Anyone who has been following the news lately is likely under the misimpression that payday loans are on death's doorstep soon to be felled by a regulatory crackdown or drummed out of business due to plummeting popularity.
But a plethora of new studies and reports released by regulators and researchers tell a story that contradicts common criticisms of the payday lending industry. Moreover, millions of Americans rely on payday loans to meet their short-term credit needs. Those needs would not disappear if payday loans were eradicated.
The Consumer Financial Protection Bureau recently released an analysis of the complaints it has received directly from consumers in its first three years. The analysis revealed that roughly 1% of the consumer complaints are related to payday loans. This is dwarfed by the number of complaints related to mortgages, debt collection and credit cards, which make up more than two-thirds of the total complaint volume.
The CFPB's data is not an outlier. It reflects the Federal Trade Commission's complaint data from 2013, in which payday loans made up less than 1% of more than two million complaints collected.
Additional research from the CFPB suggests that annual percentage rates are a misleading way to measure the affordability of a short-term loan.The research looks at consumers' use of overdraft protection a short-term credit product that often serves as an alternative to payday loans. The report notes that an overdraft "loan" can have an APR of 17,000%. By comparison, a two-week payday loan for $100, with an additional cost of $15, has an implied APR of 391%. However, the real point is that neither of these annualized rates should be applicable to short-term transactions. Small-dollar loans for a short-term duration will always add up to a shockingly large APR, but this alone tells us little or nothing about their true cost or value.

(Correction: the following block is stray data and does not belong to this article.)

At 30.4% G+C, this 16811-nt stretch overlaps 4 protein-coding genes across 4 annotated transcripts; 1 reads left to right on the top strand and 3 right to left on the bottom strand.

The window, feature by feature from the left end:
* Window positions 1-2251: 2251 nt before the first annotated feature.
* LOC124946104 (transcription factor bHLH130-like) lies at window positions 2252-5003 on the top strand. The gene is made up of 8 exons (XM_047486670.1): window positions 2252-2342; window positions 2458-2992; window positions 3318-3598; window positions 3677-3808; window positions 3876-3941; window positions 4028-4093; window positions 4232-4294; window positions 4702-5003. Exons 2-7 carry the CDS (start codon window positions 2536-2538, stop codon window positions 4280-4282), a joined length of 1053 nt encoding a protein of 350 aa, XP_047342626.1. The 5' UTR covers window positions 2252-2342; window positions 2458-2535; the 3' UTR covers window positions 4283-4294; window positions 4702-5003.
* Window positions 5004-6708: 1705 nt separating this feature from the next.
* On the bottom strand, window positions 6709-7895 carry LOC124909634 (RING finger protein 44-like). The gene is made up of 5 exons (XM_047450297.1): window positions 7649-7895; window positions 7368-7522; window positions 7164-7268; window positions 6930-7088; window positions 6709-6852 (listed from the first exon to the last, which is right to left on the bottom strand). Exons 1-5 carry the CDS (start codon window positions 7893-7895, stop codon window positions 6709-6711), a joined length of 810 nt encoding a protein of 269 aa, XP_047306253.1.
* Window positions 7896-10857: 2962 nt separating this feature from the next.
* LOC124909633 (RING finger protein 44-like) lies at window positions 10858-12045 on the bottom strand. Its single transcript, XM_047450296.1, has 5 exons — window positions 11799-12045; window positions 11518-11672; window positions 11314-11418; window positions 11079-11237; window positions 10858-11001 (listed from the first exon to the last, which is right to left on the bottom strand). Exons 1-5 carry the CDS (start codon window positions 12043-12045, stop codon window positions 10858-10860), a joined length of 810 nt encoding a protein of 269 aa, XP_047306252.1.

Short-term borrowers also overwhelmingly prefer finance charges in simple dollar amounts as opposed to APRs, according to recent research by the Federal Reserve's Thomas Durkin and Gregory Elliehausen. The overriding reason: using dollars makes it easier for people to make a quick judgment about how much a loan will cost and whether it is affordable. In short, it's more practical.
The Community Financial Services Association of America and its nonbank lender members continue to work to close the knowledge gap regarding the use of payday loans and the impact on a borrower's financial welfare. In July, CFSA's five largest member companies delivered the largest and most comprehensive set of borrower transaction data ever more than 100 million records to a third-party repository for the CFPB and other researchers to analyze. This will provide a critical missing piece to the policy debate surrounding payday loans, as many critics presume the loans harm consumers but lack empirically-sound evidence to support such a conclusion. The data our members have delivered will allow policymakers and researchers to drill down on this important question.
The CFPB has always maintained that it is "data-driven." We hope this newly-available data, combined with the aforementioned reports, will guide the agency's federal rulemaking for short-term credit.
The bottom line is that the available data suggests that payday loan borrowers understand the cost and terms of their loan and use it as intended. However, there is still enormous opportunity for the financial services industry to better serve all consumers' credit needs. We must continue working to develop and improve credit products for consumers who may benefit more from longer-term options than a traditional two-week payday loan. Policymakers and industry members should work together on this effort while preserving existing products that seemingly work well for the great majority of Americans.
Dennis Shaul is the chief executive of the Community Financial Services Association of America, which represents nonbank lenders. He previously served as a senior advisor to former Representative Barney Frank and as a professional staff member of the House Financial Services Committee.